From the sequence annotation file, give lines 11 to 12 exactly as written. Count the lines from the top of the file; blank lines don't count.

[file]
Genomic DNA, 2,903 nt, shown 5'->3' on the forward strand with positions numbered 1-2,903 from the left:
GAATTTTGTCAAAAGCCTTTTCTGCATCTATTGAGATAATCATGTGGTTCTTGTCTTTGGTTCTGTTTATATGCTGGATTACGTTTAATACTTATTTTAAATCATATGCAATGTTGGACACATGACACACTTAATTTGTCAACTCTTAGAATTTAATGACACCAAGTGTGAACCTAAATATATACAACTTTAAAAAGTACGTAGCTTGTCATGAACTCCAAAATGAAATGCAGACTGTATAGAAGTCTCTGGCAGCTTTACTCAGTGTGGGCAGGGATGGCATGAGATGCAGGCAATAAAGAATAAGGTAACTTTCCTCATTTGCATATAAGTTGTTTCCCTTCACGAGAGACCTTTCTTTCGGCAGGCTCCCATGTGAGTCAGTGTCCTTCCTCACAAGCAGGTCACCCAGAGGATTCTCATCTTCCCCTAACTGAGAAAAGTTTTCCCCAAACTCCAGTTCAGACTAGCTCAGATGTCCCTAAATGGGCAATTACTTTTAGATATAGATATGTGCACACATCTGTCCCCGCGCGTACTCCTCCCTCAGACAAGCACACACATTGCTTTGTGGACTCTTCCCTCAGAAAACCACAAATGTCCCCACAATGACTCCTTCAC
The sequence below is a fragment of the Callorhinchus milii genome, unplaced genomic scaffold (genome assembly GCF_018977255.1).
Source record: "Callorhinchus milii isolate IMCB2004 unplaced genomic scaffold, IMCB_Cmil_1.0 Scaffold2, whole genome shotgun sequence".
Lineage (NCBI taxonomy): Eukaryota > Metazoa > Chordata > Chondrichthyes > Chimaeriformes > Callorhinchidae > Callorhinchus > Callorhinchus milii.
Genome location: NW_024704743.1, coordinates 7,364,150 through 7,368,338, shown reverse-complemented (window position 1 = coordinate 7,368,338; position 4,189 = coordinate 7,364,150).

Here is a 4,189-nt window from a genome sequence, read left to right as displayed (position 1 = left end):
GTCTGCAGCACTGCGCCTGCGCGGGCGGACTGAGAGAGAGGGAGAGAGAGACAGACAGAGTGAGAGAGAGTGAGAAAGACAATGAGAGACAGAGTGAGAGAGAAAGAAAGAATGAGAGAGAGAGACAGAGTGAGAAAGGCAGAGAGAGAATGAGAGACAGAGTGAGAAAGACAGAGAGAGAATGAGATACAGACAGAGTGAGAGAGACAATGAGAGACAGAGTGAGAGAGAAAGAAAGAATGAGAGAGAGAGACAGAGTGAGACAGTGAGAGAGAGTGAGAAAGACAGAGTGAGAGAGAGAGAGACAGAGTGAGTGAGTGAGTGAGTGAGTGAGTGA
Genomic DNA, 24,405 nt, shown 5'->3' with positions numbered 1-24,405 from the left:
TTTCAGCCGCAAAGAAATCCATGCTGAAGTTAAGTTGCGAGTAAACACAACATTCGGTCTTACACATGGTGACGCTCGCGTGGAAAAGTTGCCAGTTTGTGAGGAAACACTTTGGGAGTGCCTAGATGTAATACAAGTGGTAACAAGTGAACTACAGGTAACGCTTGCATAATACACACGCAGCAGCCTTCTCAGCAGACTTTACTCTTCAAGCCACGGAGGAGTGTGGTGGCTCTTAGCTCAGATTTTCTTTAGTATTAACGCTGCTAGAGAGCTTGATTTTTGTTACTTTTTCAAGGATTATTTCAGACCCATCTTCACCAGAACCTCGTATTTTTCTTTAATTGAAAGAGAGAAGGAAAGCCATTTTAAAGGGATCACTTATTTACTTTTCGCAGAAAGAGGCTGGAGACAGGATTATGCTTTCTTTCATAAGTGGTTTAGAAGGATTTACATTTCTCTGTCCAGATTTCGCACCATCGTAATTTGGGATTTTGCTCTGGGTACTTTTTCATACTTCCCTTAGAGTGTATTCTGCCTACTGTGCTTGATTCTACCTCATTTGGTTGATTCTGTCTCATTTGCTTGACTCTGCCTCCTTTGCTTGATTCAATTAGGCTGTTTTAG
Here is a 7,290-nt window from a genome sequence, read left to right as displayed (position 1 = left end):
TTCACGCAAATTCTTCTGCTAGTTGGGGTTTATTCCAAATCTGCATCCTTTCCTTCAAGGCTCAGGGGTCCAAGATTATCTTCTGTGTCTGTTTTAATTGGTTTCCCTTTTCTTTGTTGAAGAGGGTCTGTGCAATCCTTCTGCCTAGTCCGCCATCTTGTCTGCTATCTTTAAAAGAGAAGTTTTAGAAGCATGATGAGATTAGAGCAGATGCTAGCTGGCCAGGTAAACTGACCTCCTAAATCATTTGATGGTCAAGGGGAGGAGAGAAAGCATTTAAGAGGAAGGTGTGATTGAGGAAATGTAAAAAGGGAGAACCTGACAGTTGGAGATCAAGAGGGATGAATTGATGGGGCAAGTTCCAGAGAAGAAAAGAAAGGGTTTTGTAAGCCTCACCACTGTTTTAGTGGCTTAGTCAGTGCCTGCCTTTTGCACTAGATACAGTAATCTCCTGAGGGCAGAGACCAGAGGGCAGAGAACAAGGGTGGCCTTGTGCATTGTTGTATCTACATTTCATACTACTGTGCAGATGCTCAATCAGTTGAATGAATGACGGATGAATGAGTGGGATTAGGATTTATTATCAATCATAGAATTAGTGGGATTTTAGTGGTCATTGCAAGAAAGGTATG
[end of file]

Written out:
Here is a 7,290-nt window from a genome sequence, read left to right as displayed (position 1 = left end):
TTCACGCAAATTCTTCTGCTAGTTGGGGTTTATTCCAAATCTGCATCCTTTCCTTCAAGGCTCAGGGGTCCAAGATTATCTTCTGTGTCTGTTTTAATTGGTTTCCCTTTTCTTTGTTGAAGAGGGTCTGTGCAATCCTTCTGCCTAGTCCGCCATCTTGTCTGCTATCTTTAAAAGAGAAGTTTTAGAAGCATGATGAGATTAGAGCAGATGCTAGCTGGCCAGGTAAACTGACCTCCTAAATCATTTGATGGTCAAGGGGAGGAGAGAAAGCATTTAAGAGGAAGGTGTGATTGAGGAAATGTAAAAAGGGAGAACCTGACAGTTGGAGATCAAGAGGGATGAATTGATGGGGCAAGTTCCAGAGAAGAAAAGAAAGGGTTTTGTAAGCCTCACCACTGTTTTAGTGGCTTAGTCAGTGCCTGCCTTTTGCACTAGATACAGTAATCTCCTGAGGGCAGAGACCAGAGGGCAGAGAACAAGGGTGGCCTTGTGCATTGTTGTATCTACATTTCATACTACTGTGCAGATGCTCAATCAGTTGAATGAATGACGGATGAATGAGTGGGATTAGGATTTATTATCAATCATAGAATTAGTGGGATTTTAGTGGTCATTGCAAGAAAGGTATG